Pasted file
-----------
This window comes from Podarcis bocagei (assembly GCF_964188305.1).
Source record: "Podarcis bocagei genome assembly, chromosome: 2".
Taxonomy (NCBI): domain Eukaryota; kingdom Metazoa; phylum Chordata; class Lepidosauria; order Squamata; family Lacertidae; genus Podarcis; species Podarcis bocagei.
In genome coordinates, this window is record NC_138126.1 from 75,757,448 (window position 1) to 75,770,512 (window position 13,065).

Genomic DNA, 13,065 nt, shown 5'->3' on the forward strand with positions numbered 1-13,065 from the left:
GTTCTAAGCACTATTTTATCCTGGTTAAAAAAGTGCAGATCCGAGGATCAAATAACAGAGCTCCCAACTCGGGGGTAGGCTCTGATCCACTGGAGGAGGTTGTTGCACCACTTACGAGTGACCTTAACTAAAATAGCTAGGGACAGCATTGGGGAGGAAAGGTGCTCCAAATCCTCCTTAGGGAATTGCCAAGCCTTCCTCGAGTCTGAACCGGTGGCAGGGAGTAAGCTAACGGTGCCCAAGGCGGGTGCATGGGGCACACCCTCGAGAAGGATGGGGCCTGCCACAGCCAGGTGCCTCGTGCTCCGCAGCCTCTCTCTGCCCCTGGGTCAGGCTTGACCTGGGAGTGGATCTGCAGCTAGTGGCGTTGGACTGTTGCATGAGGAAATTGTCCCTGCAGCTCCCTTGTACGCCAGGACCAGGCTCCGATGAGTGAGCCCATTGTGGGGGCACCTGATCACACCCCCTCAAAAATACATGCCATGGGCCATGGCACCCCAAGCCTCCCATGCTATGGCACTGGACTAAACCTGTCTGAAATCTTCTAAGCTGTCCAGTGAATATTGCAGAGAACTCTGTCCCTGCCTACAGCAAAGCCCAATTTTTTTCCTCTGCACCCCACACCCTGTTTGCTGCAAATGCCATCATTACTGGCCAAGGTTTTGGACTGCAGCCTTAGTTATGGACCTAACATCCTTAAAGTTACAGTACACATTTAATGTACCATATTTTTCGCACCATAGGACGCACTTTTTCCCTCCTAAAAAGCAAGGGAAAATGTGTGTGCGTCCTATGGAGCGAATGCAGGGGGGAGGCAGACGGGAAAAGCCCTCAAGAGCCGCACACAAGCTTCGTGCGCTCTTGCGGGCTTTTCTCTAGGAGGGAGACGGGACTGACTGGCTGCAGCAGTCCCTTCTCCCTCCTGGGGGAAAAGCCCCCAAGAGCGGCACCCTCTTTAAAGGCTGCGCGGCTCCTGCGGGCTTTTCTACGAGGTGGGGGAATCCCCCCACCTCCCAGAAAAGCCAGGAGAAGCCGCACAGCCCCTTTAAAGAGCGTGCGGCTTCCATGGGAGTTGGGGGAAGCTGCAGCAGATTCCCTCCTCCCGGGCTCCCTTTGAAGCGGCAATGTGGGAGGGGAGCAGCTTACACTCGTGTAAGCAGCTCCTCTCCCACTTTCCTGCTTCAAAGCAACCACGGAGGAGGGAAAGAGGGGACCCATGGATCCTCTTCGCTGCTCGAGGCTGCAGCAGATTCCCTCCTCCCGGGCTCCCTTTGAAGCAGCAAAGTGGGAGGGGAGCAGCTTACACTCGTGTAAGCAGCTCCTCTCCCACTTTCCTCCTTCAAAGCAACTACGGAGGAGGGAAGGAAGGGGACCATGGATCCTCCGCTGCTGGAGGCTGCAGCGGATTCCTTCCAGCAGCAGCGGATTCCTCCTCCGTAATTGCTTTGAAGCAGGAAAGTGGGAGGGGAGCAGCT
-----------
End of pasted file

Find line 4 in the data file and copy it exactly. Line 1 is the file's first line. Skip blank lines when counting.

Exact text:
In genome coordinates, this window is record NC_138126.1 from 75,757,448 (window position 1) to 75,770,512 (window position 13,065).